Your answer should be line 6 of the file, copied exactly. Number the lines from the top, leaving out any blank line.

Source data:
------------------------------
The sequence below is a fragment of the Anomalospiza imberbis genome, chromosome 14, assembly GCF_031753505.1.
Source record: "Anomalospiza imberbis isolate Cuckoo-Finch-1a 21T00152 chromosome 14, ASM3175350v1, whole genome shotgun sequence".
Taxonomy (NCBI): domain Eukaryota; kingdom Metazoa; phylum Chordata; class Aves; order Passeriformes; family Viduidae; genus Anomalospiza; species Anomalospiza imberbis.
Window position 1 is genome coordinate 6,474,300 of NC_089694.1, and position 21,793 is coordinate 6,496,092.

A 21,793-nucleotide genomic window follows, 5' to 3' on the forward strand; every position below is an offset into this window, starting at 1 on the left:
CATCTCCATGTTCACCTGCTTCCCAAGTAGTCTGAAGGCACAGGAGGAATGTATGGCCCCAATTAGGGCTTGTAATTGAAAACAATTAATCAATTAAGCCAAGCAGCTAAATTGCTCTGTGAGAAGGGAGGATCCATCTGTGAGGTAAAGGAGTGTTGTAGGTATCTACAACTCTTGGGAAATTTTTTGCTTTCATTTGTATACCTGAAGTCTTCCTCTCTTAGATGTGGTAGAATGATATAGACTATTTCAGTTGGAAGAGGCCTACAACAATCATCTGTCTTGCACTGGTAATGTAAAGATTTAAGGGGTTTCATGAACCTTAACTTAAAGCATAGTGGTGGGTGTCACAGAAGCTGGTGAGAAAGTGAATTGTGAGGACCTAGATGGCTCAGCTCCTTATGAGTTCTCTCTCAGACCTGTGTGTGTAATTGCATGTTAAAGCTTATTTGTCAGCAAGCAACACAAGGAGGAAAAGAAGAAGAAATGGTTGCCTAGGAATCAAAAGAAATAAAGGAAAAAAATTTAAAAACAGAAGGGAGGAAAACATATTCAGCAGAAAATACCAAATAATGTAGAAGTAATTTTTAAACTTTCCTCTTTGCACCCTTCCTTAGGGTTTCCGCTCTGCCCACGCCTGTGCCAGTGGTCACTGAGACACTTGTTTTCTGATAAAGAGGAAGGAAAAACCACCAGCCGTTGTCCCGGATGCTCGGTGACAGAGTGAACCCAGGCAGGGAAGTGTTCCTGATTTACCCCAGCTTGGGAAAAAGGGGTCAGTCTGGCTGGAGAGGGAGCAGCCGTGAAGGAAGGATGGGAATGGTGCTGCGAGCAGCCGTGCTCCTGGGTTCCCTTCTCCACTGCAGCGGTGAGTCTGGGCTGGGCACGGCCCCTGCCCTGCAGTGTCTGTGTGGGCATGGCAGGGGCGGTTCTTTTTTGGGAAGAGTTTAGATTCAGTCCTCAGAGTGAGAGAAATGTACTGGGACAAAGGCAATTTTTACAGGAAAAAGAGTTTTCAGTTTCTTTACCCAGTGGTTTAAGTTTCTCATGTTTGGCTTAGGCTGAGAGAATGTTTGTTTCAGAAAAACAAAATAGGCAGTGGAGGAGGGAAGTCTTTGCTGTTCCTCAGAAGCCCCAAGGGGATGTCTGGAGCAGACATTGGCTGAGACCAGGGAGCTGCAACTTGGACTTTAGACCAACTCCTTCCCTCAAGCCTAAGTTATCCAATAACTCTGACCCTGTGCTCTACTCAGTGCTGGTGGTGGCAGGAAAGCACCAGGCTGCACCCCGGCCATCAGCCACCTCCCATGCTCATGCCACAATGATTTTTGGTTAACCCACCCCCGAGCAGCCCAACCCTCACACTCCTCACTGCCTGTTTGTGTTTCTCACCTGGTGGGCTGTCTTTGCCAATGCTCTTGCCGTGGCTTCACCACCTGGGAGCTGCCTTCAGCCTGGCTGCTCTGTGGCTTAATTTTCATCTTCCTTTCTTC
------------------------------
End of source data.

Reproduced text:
CATCTCCATGTTCACCTGCTTCCCAAGTAGTCTGAAGGCACAGGAGGAATGTATGGCCCCAATTAGGGCTTGTAATTGAAAACAATTAATCAATTAAGCCAAGCAGCTAAATTGCTCTGTGAGAAGGGAGGATCCATCTGTGAGGTAAAGGAGTGTTGTAGGTATCTACAACTCTTGGGAAATTTTTTGCTTTCATTTGTATACCTGAAGTCTTCCTCTCTTAGATGTGGTAGAATGATATAGACTATTTCAGTTGGAAGAGGCCTACAACAATCATCTGTCTTGCACTGGTAATGTAAAGATTTAAGGGGTTTCATGAACCTTAACTTAAAGCATAGTGGTGGGTGTCACAGAAGCTGGTGAGAAAGTGAATTGTGAGGACCTAGATGGCTCAGCTCCTTATGAGTTCTCTCTCAGACCTGTGTGTGTAATTGCATGTTAAAGCTTATTTGTCAGCAAGCAACACAAGGAGGAAAAGAAGAAGAAATGGTTGCCTAGGAATCAAAAGAAATAAAGGAAAAAAATTTAAAAACAGAAGGGAGGAAAACATATTCAGCAGAAAATACCAAATAATGTAGAAGTAATTTTTAAACTTTCCTCTTTGCACCCTTCCTTAGGGTTTCCGCTCTGCCCACGCCTGTGCCAGTGGTCACTGAGACACTTGTTTTCTGATAAAGAGGAAGGAAAAACCACCAGCCGTTGTCCCGGATGCTCGGTGACAGAGTGAACCCAGGCAGGGAAGTGTTCCTGATTTACCCCAGCTTGGGAAAAAGGGGTCAGTCTGGCTGGAGAGGGAGCAGCCGTGAAGGAAGGATGGGAATGGTGCTGCGAGCAGCCGTGCTCCTGGGTTCCCTTCTCCACTGCAGCGGTGAGTCTGGGCTGGGCACGGCCCCTGCCCTGCAGTGTCTGTGTGGGCATGGCAGGGGCGGTTCTTTTTTGGGAAGAGTTTAGATTCAGTCCTCAGAGTGAGAGAAATGTACTGGGACAAAGGCAATTTTTACAGGAAAAAGAGTTTTCAGTTTCTTTACCCAGTGGTTTAAGTTTCTCATGTTTGGCTTAGGCTGAGAGAATGTTTGTTTCAGAAAAACAAAATAGGCAGTGGAGGAGGGAAGTCTTTGCTGTTCCTCAGAAGCCCCAAGGGGATGTCTGGAGCAGACATTGGCTGAGACCAGGGAGCTGCAACTTGGACTTTAGACCAACTCCTTCCCTCAAGCCTAAGTTATCCAATAACTCTGACCCTGTGCTCTACTCAGTGCTGGTGGTGGCAGGAAAGCACCAGGCTGCACCCCGGCCATCAGCCACCTCCCATGCTCATGCCACAATGATTTTTGGTTAACCCACCCCCGAGCAGCCCAACCCTCACACTCCTCACTGCCTGTTTGTGTTTCTCACCTGGTGGGCTGTCTTTGCCAATGCTCTTGCCGTGGCTTCACCACCTGGGAGCTGCCTTCAGCCTGGCTGCTCTGTGGCTTAATTTTCATCTTCCTTTCTTC